7 reasons you won't want to miss Haydn's Life on the Moon

Tuesday 26 August 2014

1. You won’t find a funnier opera than Life on the Moon
Among its laugh-out-loud credentials are its libretto, written by Venetian comedy master Carlo Goldoni, and an absurd story which revolves around a demented ruse to rob an old scrooge by convincing him that he can fly to the moon. If that sounds complicated, don’t worry: thanks to our witty English translation you won’t miss a single joke.

2. Because Haydn wasn’t just good at writing string quartets
The “Father of the String Quartet” could write a mean opera score too. As well as the glorious finales of Act 1 and 2, Life on the Moon features arias and duets of great beauty (‘Se la mia stella’ and ‘Un certo ruscelletto’ for starters) and other arias of fiendish difficulty – like ‘Ragion nell’alma siede’ with dozens of top Ds.

3. Book if you’re looking for a memorable night out…
Life on the Moon was written to celebrate a wedding, and it shows. Its jolly scenes, light-hearted gags and bouncy music make it the perfect choice if you like to be entertained and love operas done in a traditional setting.

4. … or if you loved the National Theatre’s comedy hit One Man, Two Guvnors
Cal McCrystal, dubbed by the Guardian as “the man who made James Corden funny”, directs a top-notch cast including ETO stalwart Andrew Slater as Buonafede, Jane Harrington as his clear-sighted daughter Clarice, and Martha Jones (Nancy, Albert Herring) as the servant he tries to cheat and seduce.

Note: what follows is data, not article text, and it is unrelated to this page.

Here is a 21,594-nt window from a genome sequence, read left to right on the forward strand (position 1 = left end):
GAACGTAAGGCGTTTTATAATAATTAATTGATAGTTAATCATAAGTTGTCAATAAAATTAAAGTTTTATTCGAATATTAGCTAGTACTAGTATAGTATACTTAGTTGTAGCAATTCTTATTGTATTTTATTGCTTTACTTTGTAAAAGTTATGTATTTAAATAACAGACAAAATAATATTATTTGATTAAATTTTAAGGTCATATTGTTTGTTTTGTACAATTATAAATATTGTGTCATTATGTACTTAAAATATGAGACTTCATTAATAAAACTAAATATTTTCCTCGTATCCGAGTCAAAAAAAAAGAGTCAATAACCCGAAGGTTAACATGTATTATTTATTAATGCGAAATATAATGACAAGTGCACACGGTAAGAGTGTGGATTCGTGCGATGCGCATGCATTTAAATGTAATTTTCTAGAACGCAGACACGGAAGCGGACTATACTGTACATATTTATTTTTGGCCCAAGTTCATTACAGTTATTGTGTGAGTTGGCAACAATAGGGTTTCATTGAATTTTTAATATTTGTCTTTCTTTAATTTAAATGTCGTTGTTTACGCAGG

5. It’s the perfect introduction to classical opera
Haydn enjoyed relationships with many of his musical contemporaries. He shared a long friendship with Mozart and was Beethoven’s teacher for three years. His operas are full of accessible music that echoes the works of those two great composers. If you enjoyed our The Magic Flute last spring, then see Life on the Moon.

6. It’s one of the first science fiction operas
The genre of science fiction is associated with the modern world but dates back for centuries. Life on the Moon was first performed in 1777 and with a plot involving a (faked) journey to the Moon has been described as one of the first science fiction operas. If you like your Jules Verne mixed with a liberal dose of Baron Munchausen, this is the opera for you.

7. It’s a treat you won’t feel guilty about
Across the tour, ETO’s tickets are very affordable, with a range of prices and multibuy offers. Visit the Tour Dates page to find your nearest venue.

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